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Cathie Wood Goes Bargain-Hunting: 3 Beaten-Down Growth Stocks She Just Bought

The Motley Fool logo The Motley Fool 1/11/2022 Cory Renauer

There's no nice way to dress it up: 2021 was a lousy year for Ark Invest. Disruptive tech stocks held by its exchange-traded funds (ETFs) soared at the beginning of the pandemic only to fall out of the sky last year.   

High-growth stocks have been hit hard, but that hasn't stopped Ark Invest founder and CEO, Cathie Wood from buying more. She recently snapped up shares of Block (NYSE: SQ), Zoom Video Communications (NASDAQ: ZM), and Coinbase Global (NASDAQ: COIN) at a relative discount.

Investor with a computer and a cup of coffee. © Getty Images Investor with a computer and a cup of coffee.


This is the payment processing giant formerly known as Square. Block has expanded operations far beyond square-shaped payment processing devices. One of those operations involves owning lots of Bitcoin and letting customers use its digital wallet service, Cash App to conduct transactions with the leading cryptocurrency.

Sinking cryptocurrency prices have been dragging Block's stock price lower and that's not all. Signals from the Federal Reserve suggest several-interest rate raises this year to stifle inflation.

Higher interest rates are generally bad news for high-growth stocks, but this isn't stopping Wood from buying up more shares of Block. That's because Cash App (excluding Bitcoin) and the Square seller ecosystem are performing extremely well. During the 12 months ended Sept. 30, gross profit soared 43% year over year to $1.13 billion.

It's going to take more than rising interest rates to seriously alter Block's growth trajectory. The company began the fourth quarter with a new integrated TikTok service. Now, TikTok business users can link their short viral videos directly to their Square Online stores. 

Zoom Video Communications

What a difference one year can make. While 2020 was a banner year for Zoom, the stock has fallen nearly 70% from its peak. Instead of running for the exits, Wood has been snapping up more shares of the videoconferencing platform.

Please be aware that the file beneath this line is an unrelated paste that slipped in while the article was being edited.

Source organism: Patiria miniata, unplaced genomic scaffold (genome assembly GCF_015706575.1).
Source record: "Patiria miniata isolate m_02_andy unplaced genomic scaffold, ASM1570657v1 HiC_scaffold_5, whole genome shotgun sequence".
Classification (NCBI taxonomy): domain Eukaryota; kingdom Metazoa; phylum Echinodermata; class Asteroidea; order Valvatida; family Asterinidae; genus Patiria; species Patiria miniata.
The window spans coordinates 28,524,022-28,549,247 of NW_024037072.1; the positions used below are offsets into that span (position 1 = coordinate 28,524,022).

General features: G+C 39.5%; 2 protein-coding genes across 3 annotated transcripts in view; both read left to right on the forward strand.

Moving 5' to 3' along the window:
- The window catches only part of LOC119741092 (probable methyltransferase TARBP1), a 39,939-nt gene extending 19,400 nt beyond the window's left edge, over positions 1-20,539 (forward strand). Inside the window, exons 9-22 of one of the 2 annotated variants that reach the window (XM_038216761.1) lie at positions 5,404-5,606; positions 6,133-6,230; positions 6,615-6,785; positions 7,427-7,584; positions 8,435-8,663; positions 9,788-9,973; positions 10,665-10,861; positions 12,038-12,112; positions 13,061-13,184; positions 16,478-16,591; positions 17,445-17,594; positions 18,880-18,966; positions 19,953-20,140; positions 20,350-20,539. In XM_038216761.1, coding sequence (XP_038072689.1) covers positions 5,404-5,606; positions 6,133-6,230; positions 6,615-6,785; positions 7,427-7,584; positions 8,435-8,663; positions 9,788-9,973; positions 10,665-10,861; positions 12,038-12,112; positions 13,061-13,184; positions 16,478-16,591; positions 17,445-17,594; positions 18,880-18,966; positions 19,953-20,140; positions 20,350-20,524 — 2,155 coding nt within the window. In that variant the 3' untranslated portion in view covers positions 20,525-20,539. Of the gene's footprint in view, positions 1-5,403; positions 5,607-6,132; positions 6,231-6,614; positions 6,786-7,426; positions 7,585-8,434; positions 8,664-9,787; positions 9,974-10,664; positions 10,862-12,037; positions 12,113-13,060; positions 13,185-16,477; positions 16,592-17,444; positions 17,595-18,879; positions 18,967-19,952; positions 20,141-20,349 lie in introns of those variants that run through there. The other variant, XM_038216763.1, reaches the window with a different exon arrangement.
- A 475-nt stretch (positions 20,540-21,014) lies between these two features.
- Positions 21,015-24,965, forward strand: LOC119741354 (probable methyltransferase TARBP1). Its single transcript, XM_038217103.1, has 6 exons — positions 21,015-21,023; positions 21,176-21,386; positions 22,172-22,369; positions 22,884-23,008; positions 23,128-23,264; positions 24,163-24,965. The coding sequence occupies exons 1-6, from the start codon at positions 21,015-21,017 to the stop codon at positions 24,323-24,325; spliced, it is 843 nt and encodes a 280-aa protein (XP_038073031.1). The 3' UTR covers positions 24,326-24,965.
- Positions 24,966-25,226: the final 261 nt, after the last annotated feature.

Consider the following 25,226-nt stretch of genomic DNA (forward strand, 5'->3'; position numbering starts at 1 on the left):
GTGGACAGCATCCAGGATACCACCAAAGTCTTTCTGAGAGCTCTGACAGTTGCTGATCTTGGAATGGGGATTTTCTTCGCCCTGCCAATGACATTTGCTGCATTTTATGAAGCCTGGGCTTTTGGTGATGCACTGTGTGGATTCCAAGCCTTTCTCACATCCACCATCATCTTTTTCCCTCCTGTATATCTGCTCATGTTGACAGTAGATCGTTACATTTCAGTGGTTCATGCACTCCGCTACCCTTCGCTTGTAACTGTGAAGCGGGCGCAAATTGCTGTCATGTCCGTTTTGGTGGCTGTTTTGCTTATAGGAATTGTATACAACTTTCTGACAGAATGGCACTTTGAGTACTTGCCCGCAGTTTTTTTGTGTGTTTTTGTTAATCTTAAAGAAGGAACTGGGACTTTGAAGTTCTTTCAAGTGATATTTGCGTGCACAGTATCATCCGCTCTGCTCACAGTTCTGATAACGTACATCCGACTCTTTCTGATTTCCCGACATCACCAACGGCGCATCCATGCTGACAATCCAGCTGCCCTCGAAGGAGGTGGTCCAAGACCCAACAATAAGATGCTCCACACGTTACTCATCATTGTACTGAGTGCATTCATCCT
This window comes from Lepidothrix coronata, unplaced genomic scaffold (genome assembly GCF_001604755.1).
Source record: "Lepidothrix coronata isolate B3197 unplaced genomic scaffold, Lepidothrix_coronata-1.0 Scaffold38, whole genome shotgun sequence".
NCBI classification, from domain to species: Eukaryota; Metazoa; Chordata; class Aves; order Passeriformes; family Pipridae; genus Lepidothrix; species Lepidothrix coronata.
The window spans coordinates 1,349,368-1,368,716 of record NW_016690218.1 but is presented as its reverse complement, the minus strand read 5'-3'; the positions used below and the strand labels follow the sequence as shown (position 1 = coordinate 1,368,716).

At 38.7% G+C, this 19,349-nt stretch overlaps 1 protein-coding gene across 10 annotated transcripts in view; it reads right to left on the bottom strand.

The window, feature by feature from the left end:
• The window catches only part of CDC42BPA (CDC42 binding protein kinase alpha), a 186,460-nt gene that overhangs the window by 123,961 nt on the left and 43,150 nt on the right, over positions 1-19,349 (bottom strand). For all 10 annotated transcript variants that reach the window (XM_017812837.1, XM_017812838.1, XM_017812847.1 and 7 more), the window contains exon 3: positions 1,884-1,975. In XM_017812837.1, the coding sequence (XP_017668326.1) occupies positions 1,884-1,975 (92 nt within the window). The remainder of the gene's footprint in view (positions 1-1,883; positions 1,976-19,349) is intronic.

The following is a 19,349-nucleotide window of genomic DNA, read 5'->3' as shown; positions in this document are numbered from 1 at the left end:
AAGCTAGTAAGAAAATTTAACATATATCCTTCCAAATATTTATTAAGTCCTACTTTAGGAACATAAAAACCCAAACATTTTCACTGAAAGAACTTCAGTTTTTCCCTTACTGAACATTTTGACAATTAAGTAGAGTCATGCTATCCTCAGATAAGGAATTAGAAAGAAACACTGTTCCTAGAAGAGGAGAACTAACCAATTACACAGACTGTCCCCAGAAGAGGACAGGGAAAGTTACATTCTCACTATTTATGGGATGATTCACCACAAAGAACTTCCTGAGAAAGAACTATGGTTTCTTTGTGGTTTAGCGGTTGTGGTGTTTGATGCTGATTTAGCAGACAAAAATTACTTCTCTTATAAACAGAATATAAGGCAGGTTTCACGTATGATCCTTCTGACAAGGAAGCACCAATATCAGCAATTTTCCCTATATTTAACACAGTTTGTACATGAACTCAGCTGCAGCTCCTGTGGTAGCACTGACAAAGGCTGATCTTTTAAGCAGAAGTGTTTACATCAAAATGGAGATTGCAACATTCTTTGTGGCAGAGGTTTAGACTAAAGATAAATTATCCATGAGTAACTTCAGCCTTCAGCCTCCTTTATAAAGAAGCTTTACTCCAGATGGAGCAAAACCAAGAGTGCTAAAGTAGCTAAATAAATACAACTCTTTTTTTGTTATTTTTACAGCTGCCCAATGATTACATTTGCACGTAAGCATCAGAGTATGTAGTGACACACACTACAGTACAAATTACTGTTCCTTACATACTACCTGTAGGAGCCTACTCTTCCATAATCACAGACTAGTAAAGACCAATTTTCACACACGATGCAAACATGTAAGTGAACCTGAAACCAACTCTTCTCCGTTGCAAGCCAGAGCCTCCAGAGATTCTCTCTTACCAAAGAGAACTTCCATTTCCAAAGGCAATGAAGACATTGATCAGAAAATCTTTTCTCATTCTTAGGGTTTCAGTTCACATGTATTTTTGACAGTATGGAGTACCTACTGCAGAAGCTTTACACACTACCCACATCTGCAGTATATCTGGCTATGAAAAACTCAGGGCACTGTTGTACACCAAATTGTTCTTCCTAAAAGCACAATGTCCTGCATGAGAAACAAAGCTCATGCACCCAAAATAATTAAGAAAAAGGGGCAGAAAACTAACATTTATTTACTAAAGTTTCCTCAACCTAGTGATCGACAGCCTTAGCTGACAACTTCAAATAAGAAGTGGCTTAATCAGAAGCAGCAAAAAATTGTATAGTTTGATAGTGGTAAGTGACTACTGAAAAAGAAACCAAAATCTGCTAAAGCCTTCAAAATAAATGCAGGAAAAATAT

Video: Recapping Cathie Wood's wild 2021 (Yahoo! Finance)

Replay Video

Why is Wood so confident in Zoom's ability to bounce back? My guess is that she sees clear signs Zoom is here to stay pandemic or no pandemic. Stay-at-home orders during the three-month period ended Oct. 31 were relatively benign compared with a year earlier. Despite the tough comparisons, top-line revenue soared 35% higher during the company's fiscal third quarter to reach $1.05 billion.

It doesn't look like Zoom is slashing prices to keep customers either. On a GAAP basis, third-quarter operating income soared 51% year over year to $291 million. 

Investors will want to keep their eyes open for the shifting nature of Zoom's revenue sources. Traditional companies desperate for work-from-home solutions could migrate toward videoconferencing solutions from traditional enterprise software giants like Microsoft. When it comes to virtual events aimed at general audiences, though, widespread familiarity with Zoom's user-friendly interface is going to be tough to beat for the foreseeable future.

Coinbase Global

This is one of Ark Invest's largest holdings at the moment, and it's easy to see why Wood finds the cryptocurrency trading platform so fascinating. It's already a cash-generating machine, and its best days are still up ahead.

Sinking cryptocurrency values and diminished enthusiasm for trading those cryptocurrencies aren't great for Coinbase's business at the moment. The current doldrums could quickly become a hurricane though. The number of verified users ready to take part in the next Bitcoin trading frenzy soared to 73 million at the end of September, and assets on the platform rocketed 608% higher year over year to $255 billion.   

Charging fees on transactions that would make a stock trading platform blush is a great business, but it isn't the only way Coinbase will make money in the foreseeable future. This year the company expects to launch an NFT marketplace. With an enormous user base and $255 billion in assets on the platform, it could quickly become the world's largest.


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Teresa Kersten, an employee of LinkedIn, a Microsoft subsidiary, is a member of The Motley Fool's board of directors. Cory Renauer owns Bitcoin and Block, Inc. The Motley Fool owns and recommends Bitcoin, Block, Inc., Coinbase Global, Inc., Microsoft, and Zoom Video Communications. The Motley Fool has a disclosure policy.


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